The Ride Channel was nice enough to run Backstreet Atlas, the mini doc about two guys skating from Boston to New York, on their YouTube page. You might remember that we interviewed Adam and Zach about their journey back in April.
Living in New York, it’s easy to fall into the trap of assuming the entire world revolves around you. (At least until a hurricane comes through and you realize you’re just on an island with expensive coffee in a corner of the Atlantic Ocean…) People barely consider nearby cities outside of Philadelphia, Boston, D.C. and maybe Baltimore, but the northeast is a pretty big place. They were able to condense their two hundred-mile / two-week trip into a twenty-minute video, and while it doesn’t even have a big flip in it (!!!), it’s a fun video that does a great job of getting you hyped to explore a bit further than your own backyard, or just to go skate in general.
Solid work from all those involved. Have a good weekend.
There are obviously more serious things going on with Boston right now, but here is a quick lighthearted distraction from that whole situation. This past August, these two guys skated from Boston to New York City — twenty-five miles at a time on hard wheels — stopping in New England towns that your average skateboarder would only know from exit signs on I-95. The short video of their journey, “Backstreet Atlas,” premieres at the Jane Hotel (113 Jane Street) at 8 P.M. on April 18 (tomorrow.)
How did this idea come about?
A: It was initially a joke. We talked about skating from Boston to New York without ever having the intention of doing it for a long time. We were having a conversation about skating distances and one day Zach was like, “I’m gonna skate back home from Boston” one day. It wasn’t an epiphany or anything, the joke just became more of a good idea. We entertained it for so long, that we just decided to go for it.
Z: We first planned to do it two years ago. First it was supposed to be in the fall, then spring, then Adam hurt his knee, so it kept getting pushed back.
What was the process of getting it from being a joke to an actual trip?
A: First, we thought we were gonna wing it and just skate, but the more we thought about it, it made sense for us to plan to hit up cool stuff along the way. We weren’t gonna make a movie. Then figured if we were gonna do it, it’d potentially be worth sharing. We planned on shooting whatever interesting things we see along the way, but nothing specific. We did want to go to all the skate shops though.
Our two friends, Adam Abada and Zach Baker, are taking upon themselves the intensive task of skateboarding from Boston to New York (on non-cruiser wheels) starting later this week. Read more about the project on their website, BackStreetAtlas.com, and follow the trip on Twitter/Instagram via @backstreetatlas.
Here’s a Cincinnati crew’s clip of a trip to New York. Features various Dobbin Block personalities. It seems that someone editing a skate clip to a song off the new Nas album happened quicker than everyone forgetting about it altogether. (“Oh Nas has a new album out? Is it in the ‘Best Nas album since It Was Written‘ category or the ‘Best Nas album since Stillmatic‘ category?”) Though to be fair, the clip is edited to one of Life is Good‘s better moments. The album’s highlight is him actually admitting he makes music for people stuck in the 90s.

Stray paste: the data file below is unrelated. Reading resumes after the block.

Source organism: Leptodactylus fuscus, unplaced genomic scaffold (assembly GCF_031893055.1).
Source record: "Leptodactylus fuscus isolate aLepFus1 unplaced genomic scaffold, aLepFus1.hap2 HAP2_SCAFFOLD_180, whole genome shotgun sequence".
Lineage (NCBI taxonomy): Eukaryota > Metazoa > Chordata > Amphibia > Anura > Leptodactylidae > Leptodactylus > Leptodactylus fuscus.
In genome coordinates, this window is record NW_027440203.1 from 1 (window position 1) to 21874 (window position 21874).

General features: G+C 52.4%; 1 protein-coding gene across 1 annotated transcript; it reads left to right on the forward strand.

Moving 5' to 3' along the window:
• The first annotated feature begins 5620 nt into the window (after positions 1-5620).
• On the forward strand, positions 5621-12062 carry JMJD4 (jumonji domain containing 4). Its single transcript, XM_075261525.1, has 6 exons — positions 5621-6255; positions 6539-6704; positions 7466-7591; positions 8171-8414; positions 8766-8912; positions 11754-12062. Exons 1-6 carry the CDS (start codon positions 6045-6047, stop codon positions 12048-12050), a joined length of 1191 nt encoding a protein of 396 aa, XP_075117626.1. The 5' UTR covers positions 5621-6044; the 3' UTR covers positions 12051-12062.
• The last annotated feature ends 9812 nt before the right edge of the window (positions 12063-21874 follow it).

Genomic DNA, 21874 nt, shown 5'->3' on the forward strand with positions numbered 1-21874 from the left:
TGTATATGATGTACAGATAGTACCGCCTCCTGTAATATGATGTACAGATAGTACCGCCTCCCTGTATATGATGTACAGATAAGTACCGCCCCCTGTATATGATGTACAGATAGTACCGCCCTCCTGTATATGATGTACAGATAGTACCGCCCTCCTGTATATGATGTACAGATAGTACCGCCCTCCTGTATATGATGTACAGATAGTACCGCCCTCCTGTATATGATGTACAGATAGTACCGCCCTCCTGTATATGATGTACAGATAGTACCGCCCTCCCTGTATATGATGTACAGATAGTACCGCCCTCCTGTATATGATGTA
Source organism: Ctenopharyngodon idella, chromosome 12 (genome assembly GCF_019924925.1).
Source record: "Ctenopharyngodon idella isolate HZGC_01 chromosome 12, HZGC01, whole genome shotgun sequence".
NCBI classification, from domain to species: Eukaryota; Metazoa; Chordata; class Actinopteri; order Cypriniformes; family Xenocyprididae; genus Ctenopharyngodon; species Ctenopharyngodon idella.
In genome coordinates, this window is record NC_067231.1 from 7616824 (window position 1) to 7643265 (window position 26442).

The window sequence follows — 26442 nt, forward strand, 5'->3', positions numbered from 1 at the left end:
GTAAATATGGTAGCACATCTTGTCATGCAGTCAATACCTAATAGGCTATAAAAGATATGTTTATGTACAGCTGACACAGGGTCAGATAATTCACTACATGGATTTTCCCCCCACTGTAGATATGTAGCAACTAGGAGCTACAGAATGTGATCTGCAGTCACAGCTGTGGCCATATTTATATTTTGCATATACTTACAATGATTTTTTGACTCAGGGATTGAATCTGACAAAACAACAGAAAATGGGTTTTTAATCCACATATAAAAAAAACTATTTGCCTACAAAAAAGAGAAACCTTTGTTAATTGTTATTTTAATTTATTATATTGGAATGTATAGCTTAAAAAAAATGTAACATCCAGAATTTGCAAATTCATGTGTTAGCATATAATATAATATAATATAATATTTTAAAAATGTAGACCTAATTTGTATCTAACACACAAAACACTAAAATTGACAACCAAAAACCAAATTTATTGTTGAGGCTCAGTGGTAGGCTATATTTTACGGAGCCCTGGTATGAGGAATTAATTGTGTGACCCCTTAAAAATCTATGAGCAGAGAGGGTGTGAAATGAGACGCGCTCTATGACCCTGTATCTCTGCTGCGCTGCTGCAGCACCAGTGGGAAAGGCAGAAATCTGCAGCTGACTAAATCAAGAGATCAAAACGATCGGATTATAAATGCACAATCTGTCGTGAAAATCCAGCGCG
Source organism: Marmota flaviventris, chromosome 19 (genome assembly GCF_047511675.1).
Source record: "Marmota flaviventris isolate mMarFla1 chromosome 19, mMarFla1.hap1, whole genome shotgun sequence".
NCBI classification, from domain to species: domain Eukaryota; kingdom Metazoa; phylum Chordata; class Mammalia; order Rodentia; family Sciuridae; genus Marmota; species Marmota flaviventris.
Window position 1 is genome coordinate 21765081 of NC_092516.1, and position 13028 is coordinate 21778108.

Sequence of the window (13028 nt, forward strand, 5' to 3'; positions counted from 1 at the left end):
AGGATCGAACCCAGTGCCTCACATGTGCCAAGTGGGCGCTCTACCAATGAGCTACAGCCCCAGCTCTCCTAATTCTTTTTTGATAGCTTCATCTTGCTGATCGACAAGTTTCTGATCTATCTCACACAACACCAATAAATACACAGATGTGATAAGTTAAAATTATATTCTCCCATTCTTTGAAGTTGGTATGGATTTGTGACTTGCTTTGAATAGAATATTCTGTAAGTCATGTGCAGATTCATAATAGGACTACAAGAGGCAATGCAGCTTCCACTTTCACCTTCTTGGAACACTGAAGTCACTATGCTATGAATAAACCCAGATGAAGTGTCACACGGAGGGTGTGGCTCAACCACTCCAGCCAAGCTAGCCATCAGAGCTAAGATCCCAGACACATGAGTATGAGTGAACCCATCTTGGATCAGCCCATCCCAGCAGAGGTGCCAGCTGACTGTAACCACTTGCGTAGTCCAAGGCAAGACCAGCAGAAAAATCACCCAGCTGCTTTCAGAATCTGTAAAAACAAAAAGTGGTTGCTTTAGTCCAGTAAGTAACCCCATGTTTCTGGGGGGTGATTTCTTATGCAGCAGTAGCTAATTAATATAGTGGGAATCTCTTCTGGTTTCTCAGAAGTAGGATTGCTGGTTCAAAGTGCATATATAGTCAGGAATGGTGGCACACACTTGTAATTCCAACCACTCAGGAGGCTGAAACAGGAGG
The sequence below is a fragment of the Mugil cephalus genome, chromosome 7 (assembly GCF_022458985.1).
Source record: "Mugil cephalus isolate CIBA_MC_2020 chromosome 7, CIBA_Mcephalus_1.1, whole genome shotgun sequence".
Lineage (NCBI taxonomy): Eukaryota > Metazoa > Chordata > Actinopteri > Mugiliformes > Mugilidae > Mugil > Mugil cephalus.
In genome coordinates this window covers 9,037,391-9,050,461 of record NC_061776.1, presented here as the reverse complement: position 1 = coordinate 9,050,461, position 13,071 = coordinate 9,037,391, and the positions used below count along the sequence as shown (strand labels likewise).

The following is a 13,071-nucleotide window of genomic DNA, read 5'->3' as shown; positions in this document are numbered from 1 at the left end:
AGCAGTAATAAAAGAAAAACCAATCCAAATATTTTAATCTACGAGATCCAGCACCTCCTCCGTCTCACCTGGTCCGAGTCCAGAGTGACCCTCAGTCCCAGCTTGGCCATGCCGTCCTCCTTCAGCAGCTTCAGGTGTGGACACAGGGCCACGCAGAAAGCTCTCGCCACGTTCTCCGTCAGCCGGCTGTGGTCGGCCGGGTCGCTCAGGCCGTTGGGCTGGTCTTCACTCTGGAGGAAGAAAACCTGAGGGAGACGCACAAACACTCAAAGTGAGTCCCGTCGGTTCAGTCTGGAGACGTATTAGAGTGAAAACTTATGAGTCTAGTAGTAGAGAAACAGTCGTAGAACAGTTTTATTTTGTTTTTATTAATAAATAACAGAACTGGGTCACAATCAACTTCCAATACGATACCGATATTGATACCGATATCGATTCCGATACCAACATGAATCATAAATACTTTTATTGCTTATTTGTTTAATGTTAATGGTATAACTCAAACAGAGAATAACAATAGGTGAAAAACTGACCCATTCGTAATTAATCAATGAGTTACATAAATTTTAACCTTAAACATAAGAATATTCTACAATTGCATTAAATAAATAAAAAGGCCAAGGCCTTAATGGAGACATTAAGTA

Another early entry in the annual cycle of “Summer Trip to New York” clips, which usually lasts from late-July to mid-October. There’s a sick homage to Loki’s signature Astor Place move at 0:51.
Watch Connor Champion’s part from the 2010 North Carolina-based YOUGOTTAGETTHAT video because A) He skates to Petey Pablo and B) He does a flatground kickflip in a line. Flatground kickflips in lines need to make a comeback.
Things got slowed down last week since the C.E.O. was getting married, but not much happened on the internet in a skateboard realm, as most of the contents below cite points of interest from Hella Clips. However, Cameron Giles continued to ask the questions that pervade our existence in “What type of ass is that?”
A compilation of Quim Cardona footage from the past two years, edited to Marvin Gaye. Quim remains to be the only person who could make heelflip body varials look good, and somehow successfully do wallrides on the Newark Ferry Street banks without help from plywood or metal signs at the bottom.
(P.S. If you’re visiting from out of town / don’t know what they hell you’re doing, it’s probably not the best idea to go looking for that Crown Heights basketball court spot with the green gap ledges and plastic benches. Don’t be surprised if there’s a news story about some skateboarder from Florida or France getting shot there by the end of the year.)
Theotis reviews the Bronx homie George Milanes’ sponsor me tape. George has been killing it for years, good to see that Theotis and Atiba showed him some love. Dude has definitely been progressing with every bit of footage that he puts out. (Three Up Three Down is misidentified as being in Barcelona…BEST SPOT IN NEW YORK.)
Quote of the Week (Since we’re on the topic of Three Up Three Down) Alexander Mosley: “This thing is like a 2 1/2 up, 2 4/5ths down.” Roctakon: “Don’t ever disrespect this spot.”
Torey Pudwill would be more exciting if he continued this trend of simple trick based, quick set-up lines on actual skate spots instead of kickflip back lip to back tailslide kickflip outs on ledges behind chain stores. With that being said, Plan B opting for the simpler, more stylish route on the promo makes us hope that the actual part would be more in that vein, and that’s certainly welcome.
Quote of the Week: “That ad [on Spring Street and Broadway] reminds me of the last time I did acid and why I will never do it again.” — Anonymous Degenerate
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